Twenty-four-hour ambulatory blood pressure measurement in a primigravid population

J Hypertens. 1993 Aug;11(8):869-73. doi: 10.1097/00004872-199308000-00014.


Objective: To establish the profiles of 24-h non-invasive ambulatory blood pressure measurement (ABPM) during the trimesters of pregnancy and the puerperium in normotensive healthy primigravidae.

Design: A prospective study in which 24-h ABPM was performed on five occasions in each subject: in the first trimester between 9 and 16 weeks' gestation; in the second trimester between 18 and 24 weeks; in the third trimester between 26 and 32 weeks and between 33 and 40 weeks; and finally at 6 weeks post partum.

Method: One hundred and six Caucasian primigravid women who were normotensive at their first booking visit were recruited consecutively from the antenatal clinic and had 24-h ABPM performed with the SpaceLabs 90207 ambulatory system.

Results: Of the 106 women recruited, 98 completed 24-h ABPM on four of the five measurement occasions. Four women delivered prematurely before 33 weeks' gestation, thereby missing one ABPM measurement. Changes during pregnancy and the puerperium were assessed against the ABPM performed in the first trimester. There was no difference for daytime or night-time systolic blood pressure between 9 and 33 weeks, but it rose significantly from 33 to 40 weeks. At 6 weeks post partum, systolic blood pressure was not significantly different from the daytime pressure in the first-trimester ABPM but was raised significantly at night. Diastolic blood pressure decreased significantly between 18 and 24 weeks for both daytime and night-time. From 33 to 40 weeks it increased in parallel with systolic blood pressure, and at 6 weeks post partum it was raised significantly compared with first-trimester values for daytime and night-time. The nocturnal fall in blood pressure was preserved throughout pregnancy with a significant difference between daytime and night-time measurements present on all measurement occasions for systolic, diastolic and mean blood pressures and heart rate. There were significant differences between daytime ABPM and clinic blood pressure for both systolic and diastolic blood pressure up to 33 weeks. From 33 weeks until 6 weeks post partum there was no significant difference between daytime ambulatory and clinic blood pressures.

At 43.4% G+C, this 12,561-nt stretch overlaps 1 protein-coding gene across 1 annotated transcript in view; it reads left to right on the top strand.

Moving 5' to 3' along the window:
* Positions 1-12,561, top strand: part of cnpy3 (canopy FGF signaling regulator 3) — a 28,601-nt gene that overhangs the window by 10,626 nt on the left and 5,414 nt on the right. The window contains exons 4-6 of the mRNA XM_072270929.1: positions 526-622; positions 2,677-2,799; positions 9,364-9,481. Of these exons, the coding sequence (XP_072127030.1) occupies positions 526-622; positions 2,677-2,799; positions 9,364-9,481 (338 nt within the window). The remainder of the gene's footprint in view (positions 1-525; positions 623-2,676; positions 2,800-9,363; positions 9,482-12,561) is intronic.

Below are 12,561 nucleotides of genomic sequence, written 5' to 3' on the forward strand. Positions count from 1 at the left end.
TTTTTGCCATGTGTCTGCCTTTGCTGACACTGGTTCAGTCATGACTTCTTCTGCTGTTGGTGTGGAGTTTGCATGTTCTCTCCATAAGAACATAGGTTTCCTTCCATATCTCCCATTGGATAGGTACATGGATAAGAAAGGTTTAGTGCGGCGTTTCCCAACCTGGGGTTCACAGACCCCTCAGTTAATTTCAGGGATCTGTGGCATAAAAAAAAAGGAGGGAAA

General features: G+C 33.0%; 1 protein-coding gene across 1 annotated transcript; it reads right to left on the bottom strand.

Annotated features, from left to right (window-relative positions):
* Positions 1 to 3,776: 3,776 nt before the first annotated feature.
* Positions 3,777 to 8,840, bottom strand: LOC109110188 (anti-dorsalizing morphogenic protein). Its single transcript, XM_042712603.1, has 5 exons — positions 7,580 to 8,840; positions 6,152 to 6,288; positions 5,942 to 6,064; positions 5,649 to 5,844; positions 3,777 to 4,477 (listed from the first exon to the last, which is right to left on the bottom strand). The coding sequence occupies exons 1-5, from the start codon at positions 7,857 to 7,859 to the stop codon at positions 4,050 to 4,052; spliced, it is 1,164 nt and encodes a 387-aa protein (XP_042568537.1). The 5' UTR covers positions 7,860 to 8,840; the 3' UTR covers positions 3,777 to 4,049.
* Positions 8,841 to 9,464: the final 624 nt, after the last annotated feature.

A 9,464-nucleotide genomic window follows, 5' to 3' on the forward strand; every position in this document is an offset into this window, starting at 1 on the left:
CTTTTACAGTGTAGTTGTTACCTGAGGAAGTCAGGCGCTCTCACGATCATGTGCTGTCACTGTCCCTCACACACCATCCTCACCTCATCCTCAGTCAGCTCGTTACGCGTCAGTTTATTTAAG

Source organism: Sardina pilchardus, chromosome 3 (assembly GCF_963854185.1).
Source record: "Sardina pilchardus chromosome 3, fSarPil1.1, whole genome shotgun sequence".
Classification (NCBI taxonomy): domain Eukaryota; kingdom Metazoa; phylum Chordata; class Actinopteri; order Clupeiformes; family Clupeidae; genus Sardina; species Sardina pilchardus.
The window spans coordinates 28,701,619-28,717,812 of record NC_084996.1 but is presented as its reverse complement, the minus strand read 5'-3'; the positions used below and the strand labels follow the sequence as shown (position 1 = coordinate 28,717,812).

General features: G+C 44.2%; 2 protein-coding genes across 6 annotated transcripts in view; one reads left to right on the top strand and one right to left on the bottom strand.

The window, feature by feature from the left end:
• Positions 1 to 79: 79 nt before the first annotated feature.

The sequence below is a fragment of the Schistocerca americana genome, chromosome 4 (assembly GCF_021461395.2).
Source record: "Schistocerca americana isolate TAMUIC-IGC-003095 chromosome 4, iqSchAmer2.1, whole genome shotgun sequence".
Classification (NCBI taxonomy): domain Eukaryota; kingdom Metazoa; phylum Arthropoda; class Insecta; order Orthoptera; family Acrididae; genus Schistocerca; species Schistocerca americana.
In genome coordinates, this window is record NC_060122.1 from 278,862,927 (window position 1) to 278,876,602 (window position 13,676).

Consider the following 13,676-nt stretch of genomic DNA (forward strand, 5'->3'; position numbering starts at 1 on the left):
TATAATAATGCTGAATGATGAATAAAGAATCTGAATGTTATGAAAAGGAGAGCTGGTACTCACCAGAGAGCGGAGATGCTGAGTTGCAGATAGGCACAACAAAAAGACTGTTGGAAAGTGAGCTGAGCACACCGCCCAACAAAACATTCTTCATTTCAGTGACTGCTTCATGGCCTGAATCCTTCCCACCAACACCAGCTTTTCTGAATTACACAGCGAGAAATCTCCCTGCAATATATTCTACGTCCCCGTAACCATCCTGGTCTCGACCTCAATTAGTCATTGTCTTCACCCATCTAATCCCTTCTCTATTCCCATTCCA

Conclusion: This study provides reference values for ABPM in healthy primigravidae with generally uncomplicated pregnancies.

Publication types

  • Research Support, Non-U.S. Gov't

MeSH terms

  • Adult
  • Ambulatory Care*
  • Blood Pressure Determination / methods*
  • Circadian Rhythm*
  • Female
  • Humans
  • Office Visits
  • Pregnancy / physiology*
  • Pregnancy Outcome
  • Prospective Studies